Sri Lankan Foods

Sri Lankan food made by Mr. Eric Mendis Photography by Eric Mendis
Sri Lankan food made by Mr. Eric Mendis (Photography by Eric Mendis)

It is a well-known fact that Asians, and especially Sri Lankans have rice and curry made with abundant spices as their main meal. But unluckily, there are no restaurants or hotels to have Sri Lankan food, around North West Seattle. Therefore, the most convenient and the cost effective way to have rice and curry is through Indian Restaurants, which can be found easily.

Pre-cooked food

The most convenient way to have Sri Lankan food is by ordering via social media. There is a popular Facebook group named “Seattle Sri Lankan cooking” that is owned by Mr. Eric Mendis, whose father is a well-known chef in Sri Lanka. In 2003, they decided to move to Seattle and towards the latter part of 2004, he started cooking as a hobby. Though he started by cooking Sri Lankan food for his family and friends initially, it struck him that he could step it up a little bit and do it in a more commercial level. By the end of 2004, his food became quite famous due to the deliciousness and the quality that he maintains. First question came to my mind is how would you get all the spices required he smiled and says at first, it was hard. But I managed to find a considerable amount of spices so that I could cook to get a taste similar to the taste when it’s cooked with the spices that are generally used in Sri Lanka. But as it grew to a more commercial scale, I put more effort to it and now it is much easier to find spices in order to give an authentic Sri Lankan taste, due to the contacts I have managed to build up with suppliers. During the days that I started this, that was the case only Sri Lankans came to this place. But with the growth in popularity, numbers increased and even locals started to come to this place. Now the general customer base consists of Sri Lankans, Americans and several other foreigners as well. Last question I asked from him was Do you cater to little gatherings and parties of Sri Lankans as well?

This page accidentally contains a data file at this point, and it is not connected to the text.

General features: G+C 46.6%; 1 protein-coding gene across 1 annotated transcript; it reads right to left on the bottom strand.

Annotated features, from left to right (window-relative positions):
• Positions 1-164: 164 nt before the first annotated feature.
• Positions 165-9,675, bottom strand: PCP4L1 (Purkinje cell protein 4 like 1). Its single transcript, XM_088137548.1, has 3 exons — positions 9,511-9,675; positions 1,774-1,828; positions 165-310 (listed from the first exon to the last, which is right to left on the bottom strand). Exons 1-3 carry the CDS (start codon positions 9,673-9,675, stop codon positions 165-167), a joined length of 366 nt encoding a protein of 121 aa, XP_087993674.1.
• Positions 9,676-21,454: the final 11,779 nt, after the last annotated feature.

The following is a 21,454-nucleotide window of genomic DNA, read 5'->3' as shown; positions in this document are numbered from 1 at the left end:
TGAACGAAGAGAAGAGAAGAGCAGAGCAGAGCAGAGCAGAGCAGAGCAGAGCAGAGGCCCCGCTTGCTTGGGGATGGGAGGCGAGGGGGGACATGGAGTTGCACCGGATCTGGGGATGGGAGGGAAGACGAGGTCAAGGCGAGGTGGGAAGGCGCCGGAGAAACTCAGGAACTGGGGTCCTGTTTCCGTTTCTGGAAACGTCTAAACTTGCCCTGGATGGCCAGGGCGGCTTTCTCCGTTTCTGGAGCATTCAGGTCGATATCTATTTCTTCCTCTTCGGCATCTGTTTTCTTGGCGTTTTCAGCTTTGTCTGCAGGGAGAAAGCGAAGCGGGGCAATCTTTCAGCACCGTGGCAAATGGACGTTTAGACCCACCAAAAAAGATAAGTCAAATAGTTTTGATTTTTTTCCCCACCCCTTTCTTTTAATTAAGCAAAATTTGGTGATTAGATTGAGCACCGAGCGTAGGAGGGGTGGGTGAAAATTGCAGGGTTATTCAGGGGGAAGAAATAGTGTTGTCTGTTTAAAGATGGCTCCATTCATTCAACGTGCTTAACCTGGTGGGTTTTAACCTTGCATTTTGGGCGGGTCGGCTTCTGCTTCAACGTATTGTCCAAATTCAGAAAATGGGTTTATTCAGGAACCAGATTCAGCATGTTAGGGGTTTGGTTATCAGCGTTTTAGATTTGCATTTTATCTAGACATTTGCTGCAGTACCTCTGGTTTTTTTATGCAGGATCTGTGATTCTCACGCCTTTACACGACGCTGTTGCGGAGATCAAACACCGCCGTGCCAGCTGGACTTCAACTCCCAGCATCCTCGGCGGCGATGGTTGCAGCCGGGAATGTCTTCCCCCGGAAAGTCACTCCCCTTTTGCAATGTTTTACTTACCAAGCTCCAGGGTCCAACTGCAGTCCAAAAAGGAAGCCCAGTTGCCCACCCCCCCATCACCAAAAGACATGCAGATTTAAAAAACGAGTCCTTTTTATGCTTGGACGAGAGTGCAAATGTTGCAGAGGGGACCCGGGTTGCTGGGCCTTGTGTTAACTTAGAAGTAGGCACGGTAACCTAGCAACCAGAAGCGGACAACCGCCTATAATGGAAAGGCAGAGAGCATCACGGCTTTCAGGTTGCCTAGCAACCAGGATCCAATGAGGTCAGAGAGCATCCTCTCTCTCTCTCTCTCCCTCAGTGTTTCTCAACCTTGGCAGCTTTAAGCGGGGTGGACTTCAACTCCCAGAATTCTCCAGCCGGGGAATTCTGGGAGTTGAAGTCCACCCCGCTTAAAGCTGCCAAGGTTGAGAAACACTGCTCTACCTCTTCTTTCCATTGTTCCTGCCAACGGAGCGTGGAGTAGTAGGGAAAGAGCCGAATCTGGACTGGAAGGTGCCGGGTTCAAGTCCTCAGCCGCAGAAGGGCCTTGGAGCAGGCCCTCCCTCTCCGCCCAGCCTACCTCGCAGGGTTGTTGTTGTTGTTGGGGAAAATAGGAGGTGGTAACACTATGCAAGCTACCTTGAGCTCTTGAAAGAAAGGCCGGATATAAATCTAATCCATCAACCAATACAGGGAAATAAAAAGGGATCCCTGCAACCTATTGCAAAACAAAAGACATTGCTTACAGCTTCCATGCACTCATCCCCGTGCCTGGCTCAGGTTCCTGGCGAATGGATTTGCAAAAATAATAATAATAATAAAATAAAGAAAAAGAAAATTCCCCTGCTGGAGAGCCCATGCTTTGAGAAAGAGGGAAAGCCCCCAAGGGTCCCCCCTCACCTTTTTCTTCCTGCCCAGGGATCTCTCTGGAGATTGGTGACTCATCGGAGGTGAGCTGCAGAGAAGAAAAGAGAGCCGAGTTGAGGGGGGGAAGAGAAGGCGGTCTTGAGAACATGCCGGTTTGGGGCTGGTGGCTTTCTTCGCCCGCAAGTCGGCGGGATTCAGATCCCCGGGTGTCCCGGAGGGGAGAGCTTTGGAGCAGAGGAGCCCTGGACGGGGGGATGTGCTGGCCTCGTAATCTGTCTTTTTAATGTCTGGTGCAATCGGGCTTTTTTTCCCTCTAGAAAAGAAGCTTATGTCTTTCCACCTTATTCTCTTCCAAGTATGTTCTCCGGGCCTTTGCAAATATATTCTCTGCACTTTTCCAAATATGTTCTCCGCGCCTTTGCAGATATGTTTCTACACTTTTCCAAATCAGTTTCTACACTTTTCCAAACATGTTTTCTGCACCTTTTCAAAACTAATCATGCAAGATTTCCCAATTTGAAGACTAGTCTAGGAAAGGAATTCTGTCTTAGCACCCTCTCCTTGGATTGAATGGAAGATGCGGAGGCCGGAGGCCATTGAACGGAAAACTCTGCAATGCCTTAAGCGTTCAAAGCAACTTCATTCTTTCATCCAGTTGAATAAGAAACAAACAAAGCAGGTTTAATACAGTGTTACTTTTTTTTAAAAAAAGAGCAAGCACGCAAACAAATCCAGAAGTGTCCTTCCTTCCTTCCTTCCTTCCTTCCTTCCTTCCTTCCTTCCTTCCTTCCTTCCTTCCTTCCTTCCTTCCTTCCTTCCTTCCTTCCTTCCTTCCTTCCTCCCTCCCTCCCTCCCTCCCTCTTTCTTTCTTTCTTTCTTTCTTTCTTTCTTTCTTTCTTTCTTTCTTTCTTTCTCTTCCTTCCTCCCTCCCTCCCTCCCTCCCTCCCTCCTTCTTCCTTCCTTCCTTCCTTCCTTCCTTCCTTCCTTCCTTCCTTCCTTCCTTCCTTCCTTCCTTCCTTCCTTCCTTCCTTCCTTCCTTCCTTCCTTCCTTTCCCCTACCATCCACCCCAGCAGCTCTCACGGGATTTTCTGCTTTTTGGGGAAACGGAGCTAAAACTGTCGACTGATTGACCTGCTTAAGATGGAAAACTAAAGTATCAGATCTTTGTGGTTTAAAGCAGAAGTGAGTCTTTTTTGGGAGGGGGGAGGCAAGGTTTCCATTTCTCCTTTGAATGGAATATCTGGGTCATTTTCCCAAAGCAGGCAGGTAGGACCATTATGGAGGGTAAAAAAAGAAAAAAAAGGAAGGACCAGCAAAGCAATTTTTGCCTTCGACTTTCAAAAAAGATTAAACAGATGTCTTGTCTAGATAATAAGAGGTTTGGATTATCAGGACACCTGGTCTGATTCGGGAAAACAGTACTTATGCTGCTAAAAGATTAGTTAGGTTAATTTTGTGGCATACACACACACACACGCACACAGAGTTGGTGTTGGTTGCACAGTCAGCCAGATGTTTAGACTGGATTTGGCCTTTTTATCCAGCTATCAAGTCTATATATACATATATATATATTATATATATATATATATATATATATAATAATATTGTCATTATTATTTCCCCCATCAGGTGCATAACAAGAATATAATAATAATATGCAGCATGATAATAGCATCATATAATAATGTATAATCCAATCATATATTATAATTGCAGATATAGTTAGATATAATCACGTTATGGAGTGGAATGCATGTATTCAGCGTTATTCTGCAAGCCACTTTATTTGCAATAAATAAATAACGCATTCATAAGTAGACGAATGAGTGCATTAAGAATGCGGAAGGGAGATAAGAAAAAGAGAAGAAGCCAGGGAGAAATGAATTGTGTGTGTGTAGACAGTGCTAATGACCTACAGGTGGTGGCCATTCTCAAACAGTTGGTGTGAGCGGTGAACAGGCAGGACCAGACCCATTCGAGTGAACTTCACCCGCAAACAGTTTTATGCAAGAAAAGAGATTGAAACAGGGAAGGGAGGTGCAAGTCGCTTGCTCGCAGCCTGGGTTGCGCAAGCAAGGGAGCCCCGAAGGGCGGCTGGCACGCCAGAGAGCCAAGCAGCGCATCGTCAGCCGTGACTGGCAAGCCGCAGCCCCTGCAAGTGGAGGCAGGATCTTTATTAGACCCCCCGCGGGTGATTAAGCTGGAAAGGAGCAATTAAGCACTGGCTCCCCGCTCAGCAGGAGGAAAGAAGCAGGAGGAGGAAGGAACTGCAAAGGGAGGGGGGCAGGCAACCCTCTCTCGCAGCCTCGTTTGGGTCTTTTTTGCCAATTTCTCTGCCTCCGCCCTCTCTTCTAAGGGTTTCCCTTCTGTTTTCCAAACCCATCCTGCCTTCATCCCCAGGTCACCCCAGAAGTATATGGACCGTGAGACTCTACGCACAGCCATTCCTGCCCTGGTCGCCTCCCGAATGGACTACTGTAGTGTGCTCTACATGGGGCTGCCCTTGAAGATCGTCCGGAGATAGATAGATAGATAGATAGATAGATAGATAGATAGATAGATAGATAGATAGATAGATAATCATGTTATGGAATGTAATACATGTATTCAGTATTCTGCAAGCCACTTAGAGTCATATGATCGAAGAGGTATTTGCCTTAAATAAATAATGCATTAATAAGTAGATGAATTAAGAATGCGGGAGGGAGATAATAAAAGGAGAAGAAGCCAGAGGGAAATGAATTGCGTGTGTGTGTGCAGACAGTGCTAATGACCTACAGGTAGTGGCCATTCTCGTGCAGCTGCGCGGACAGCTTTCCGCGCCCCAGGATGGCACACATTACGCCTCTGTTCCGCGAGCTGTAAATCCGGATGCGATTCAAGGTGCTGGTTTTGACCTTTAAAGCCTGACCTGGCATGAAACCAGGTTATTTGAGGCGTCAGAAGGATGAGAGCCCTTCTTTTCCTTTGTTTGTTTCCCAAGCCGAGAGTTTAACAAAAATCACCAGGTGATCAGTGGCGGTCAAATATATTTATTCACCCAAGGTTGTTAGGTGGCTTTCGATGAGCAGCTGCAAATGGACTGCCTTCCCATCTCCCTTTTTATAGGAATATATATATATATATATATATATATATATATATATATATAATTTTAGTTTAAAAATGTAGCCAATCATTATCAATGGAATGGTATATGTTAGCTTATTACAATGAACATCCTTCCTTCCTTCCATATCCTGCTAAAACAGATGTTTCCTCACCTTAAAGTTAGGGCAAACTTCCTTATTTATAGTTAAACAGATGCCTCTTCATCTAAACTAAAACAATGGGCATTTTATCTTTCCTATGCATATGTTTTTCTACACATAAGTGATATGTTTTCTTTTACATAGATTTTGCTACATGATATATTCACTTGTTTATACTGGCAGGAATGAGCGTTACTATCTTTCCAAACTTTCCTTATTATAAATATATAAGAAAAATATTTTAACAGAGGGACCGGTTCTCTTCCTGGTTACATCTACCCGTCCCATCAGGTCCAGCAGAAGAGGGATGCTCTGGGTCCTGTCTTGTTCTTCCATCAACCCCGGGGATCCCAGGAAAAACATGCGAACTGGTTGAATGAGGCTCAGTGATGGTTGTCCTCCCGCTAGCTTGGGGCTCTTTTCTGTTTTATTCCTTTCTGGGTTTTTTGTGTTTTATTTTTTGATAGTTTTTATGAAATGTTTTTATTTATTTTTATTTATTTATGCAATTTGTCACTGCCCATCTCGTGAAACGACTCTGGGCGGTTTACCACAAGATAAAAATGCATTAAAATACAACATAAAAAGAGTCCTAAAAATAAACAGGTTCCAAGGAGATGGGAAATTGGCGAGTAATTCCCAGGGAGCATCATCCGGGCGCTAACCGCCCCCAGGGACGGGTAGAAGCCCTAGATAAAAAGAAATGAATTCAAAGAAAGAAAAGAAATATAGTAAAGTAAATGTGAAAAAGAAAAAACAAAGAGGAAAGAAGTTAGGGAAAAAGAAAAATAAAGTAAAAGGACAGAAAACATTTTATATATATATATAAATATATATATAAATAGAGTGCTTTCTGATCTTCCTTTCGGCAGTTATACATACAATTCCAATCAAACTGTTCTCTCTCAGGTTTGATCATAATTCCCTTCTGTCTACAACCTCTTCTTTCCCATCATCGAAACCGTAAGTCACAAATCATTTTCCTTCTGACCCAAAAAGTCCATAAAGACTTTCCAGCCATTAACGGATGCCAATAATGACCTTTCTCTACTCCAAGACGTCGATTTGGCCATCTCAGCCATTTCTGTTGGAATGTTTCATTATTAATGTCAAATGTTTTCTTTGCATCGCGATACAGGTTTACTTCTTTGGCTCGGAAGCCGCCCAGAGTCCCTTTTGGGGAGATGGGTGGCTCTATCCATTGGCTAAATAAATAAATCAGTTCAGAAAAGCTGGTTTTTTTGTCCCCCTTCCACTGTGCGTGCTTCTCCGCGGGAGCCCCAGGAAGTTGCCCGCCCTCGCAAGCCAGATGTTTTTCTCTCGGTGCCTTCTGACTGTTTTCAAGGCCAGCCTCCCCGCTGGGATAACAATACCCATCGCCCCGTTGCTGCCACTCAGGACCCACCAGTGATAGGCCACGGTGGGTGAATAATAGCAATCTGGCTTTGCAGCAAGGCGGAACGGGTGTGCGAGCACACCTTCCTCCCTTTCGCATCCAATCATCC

“Yes of course! The reason to develop my hobby to cook to a commercial level was basically the need that most Sri Lankan tourists and residents have to have the taste of the food that they are used to, in their motherland. As a Sri Lankan, I felt the same thing when I first moved here. So, I wouldn’t miss a single chance to cater that need off my fellow Sri Lankans.”

This story was produced by a student in the “Study of the U.S. Institute (SUSI)” program, a collaboration between The Seattle Globalist and FIUTS, supported by the U.S. Department of State. The program brings 20 undergraduates from Sri Lanka, India, Bangladesh and Nepal to Seattle. Participants study journalism and new media, and participate in volunteer and service activities, leadership workshops, and cultural excursions. The story is an example of student work and has not yet been through the Seattle Globalist’s standard editing and fact-checking process.